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pick up - definition and synonyms

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90% of the time, speakers of English use just 7,500 words in speech and writing. These words appear in red, and are graded with stars. One-star words are frequent, two-star words are more frequent, and three-star words are the most frequent.

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phrasal verb
Word Forms
present tense
I/you/we/theypick up
he/she/itpicks up
present participlepicking up
past tensepicked up
past participlepicked up
  1. 1
    [transitive] to lift someone or something up from a surface

    He picked the phone up and dialled.

    She rushed to pick up the baby as soon as it started to cry.

    1. a.
      [transitive] to lift things up and put them in the place where they are kept in order to make a place tidy

      I’ve already asked them to pick their toys up.

      I am constantly picking up the things the children leave lying around.

    2. b.
      [intransitive/transitive] American to make a place clean and tidy
    3. c.
      [transitive] to lift something up and take it away

      Pick up a leaflet from your doctor’s.

  2. 2
    [transitive] to go and meet someone or something that you have arranged to take somewhere in a vehicle

    Will you pick me up after the party?

    I’ll pick up my luggage in the morning.

    1. a.
      to take someone who is waiting by the road into your vehicle and take them somewhere

      We picked up a hitchhiker on the way.

    2. b.
      informal to arrest someone and take them away in a car

      He was picked up in the early hours of Thursday morning.

  3. 3
    [transitive] to learn a new skill or start a habit without intending to

    She picked up a few German phrases while staying in Berlin.

  4. 4
    [transitive] informal to get an illness

    Most tourists are worried that they’ll pick up a nasty stomach bug.

  5. 5
    [transitive] informal to buy something

    a market where you can pick up some amazing bargains

    Synonyms and related words
  6. 6
    [transitive] to notice a smell or sound, or to notice that someone or something is present

    The dogs must have picked up his scent.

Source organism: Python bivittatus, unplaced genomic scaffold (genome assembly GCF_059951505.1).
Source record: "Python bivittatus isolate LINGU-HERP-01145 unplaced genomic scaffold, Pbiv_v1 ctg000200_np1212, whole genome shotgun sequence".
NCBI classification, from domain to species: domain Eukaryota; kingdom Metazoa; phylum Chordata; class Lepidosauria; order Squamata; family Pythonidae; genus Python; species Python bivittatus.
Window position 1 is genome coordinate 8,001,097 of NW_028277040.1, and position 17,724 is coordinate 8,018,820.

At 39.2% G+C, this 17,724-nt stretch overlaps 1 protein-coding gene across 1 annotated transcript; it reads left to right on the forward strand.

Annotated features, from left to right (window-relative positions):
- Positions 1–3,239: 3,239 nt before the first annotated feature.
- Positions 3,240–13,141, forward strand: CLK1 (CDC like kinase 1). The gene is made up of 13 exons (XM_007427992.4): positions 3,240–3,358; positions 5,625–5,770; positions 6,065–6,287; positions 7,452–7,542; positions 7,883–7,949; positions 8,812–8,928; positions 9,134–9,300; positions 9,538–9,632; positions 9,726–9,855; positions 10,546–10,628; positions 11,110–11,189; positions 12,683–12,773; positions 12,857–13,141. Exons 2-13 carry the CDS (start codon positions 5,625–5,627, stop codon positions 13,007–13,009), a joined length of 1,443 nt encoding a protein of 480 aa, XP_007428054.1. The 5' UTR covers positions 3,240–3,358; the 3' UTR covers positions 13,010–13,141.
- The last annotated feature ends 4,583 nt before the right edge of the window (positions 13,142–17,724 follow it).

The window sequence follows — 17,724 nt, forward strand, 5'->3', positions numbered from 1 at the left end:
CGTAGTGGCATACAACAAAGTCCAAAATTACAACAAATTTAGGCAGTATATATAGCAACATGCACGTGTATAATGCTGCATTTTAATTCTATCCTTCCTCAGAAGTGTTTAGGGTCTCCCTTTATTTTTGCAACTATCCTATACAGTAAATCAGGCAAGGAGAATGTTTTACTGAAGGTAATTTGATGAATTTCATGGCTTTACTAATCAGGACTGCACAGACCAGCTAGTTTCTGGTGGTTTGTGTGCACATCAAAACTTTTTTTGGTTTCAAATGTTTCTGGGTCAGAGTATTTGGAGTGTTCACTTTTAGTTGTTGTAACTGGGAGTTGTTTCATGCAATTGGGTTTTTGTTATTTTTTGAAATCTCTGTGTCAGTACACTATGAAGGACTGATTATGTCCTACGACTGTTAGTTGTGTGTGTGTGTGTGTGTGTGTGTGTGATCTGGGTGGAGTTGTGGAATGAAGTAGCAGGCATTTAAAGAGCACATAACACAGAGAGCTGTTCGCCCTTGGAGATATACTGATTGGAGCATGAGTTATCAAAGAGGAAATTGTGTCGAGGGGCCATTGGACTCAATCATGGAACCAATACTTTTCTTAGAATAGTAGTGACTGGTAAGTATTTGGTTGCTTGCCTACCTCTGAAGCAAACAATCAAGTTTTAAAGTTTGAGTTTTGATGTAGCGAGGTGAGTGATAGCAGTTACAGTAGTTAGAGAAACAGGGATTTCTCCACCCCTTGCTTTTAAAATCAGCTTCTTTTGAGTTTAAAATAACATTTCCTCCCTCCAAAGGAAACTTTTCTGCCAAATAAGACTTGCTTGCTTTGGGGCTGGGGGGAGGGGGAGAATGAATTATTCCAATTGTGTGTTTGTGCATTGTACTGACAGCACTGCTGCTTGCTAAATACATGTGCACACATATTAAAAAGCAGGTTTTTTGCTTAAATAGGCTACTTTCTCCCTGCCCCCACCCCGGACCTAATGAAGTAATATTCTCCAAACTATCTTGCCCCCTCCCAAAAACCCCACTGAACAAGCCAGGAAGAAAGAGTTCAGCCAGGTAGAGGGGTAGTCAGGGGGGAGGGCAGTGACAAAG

7. 7
    [intransitive/transitive] to start something again, from the point where you stopped

    We’ll pick up this conversation when I come back.

    pick up where you left off:

    He seems to think that we can get back together and just pick up where we left off.

  8. 8
    [intransitive] to improve

    They won’t let him out of hospital until his health has picked up quite a lot.

    1. a.
      if something such as the wind picks up, it becomes stronger
    2. b.
      pick up speed if something picks up speed, it starts to move faster
  9. 9
    [transitive] informal to receive an electronic signal on a radio or similar piece of equipment

    I don’t think this thing can pick up foreign stations.

  10. 10
    [transitive] informal to start talking to someone because you want to have sex with them

    She went home with some man she picked up in a bar.

  11. 11
    [transitive] informal to earn money

    the huge salaries that footballers pick up these days

  12. 12
    [transitive] informal to win something such as a prize

    The film is tipped to pick up at least three Oscars.

  13. 13
    pick up the bill/tab informal to pay for something

    Her father picks up the tab for her expensive lifestyle.

  14. 14
    pick up the pieces to try to return to a normal life after a difficult experience

    He walked out on his family, leaving his wife to pick up the pieces.

  15. 15
    pick up the threads (of something) to return to a situation that existed before something went wrong

    After the death of a partner, it can be difficult to pick up the threads of your life.

  16. From our crowdsourced Open Dictionary
    pick yourself up to recover from a fall or problem

    Nobody knows if Jim will ever pick himself up after his wife left him.

    Submitted by Vinni on 11/11/2016
See also main entry: pick
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to manipulate someone psychologically so that they begin to question their own perceptions and memories

BuzzWord Article

Open Dictionary

Dunning-Kruger effect

the phenomenon by which an incompetent person is too incompetent to understand his own incompetence

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